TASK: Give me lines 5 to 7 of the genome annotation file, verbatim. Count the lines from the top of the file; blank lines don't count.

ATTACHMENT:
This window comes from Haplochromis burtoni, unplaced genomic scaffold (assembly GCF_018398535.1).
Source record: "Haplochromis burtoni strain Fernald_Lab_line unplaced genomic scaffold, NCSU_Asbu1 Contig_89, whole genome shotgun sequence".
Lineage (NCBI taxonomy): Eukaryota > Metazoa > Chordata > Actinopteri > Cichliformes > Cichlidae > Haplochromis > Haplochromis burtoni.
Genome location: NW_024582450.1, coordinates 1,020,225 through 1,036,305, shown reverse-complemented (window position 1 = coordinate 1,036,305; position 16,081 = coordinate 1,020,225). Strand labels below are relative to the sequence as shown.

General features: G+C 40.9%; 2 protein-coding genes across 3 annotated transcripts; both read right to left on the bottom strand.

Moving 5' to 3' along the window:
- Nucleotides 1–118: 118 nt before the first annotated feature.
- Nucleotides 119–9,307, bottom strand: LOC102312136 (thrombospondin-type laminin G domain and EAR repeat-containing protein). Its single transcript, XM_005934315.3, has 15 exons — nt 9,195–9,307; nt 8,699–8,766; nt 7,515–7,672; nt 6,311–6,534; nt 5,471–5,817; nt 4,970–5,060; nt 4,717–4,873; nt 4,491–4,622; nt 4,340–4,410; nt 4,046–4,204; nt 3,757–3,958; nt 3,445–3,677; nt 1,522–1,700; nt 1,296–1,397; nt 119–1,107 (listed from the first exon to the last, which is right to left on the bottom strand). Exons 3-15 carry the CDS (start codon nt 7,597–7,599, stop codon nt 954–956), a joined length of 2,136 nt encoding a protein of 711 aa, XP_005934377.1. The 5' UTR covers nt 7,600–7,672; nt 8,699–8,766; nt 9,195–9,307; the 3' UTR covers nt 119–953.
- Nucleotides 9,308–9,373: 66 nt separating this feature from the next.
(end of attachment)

General features: G+C 40.9%; 2 protein-coding genes across 3 annotated transcripts; both read right to left on the bottom strand.

Moving 5' to 3' along the window:
- Nucleotides 1–118: 118 nt before the first annotated feature.